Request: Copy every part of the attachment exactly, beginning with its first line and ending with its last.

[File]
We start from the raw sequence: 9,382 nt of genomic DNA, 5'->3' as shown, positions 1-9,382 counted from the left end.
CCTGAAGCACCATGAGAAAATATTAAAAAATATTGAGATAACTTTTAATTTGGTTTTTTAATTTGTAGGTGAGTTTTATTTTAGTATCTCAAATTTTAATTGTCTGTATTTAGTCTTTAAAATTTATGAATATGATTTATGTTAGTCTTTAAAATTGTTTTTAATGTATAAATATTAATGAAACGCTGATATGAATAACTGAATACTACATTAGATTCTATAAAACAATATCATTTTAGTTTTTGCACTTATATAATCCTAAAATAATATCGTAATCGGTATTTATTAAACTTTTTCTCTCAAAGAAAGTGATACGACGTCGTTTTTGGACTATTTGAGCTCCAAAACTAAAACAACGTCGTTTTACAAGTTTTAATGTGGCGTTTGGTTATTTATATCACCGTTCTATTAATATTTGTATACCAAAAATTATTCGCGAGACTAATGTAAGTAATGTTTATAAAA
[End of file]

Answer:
We start from the raw sequence: 9,382 nt of genomic DNA, 5'->3' as shown, positions 1-9,382 counted from the left end.
CCTGAAGCACCATGAGAAAATATTAAAAAATATTGAGATAACTTTTAATTTGGTTTTTTAATTTGTAGGTGAGTTTTATTTTAGTATCTCAAATTTTAATTGTCTGTATTTAGTCTTTAAAATTTATGAATATGATTTATGTTAGTCTTTAAAATTGTTTTTAATGTATAAATATTAATGAAACGCTGATATGAATAACTGAATACTACATTAGATTCTATAAAACAATATCATTTTAGTTTTTGCACTTATATAATCCTAAAATAATATCGTAATCGGTATTTATTAAACTTTTTCTCTCAAAGAAAGTGATACGACGTCGTTTTTGGACTATTTGAGCTCCAAAACTAAAACAACGTCGTTTTACAAGTTTTAATGTGGCGTTTGGTTATTTATATCACCGTTCTATTAATATTTGTATACCAAAAATTATTCGCGAGACTAATGTAAGTAATGTTTATAAAA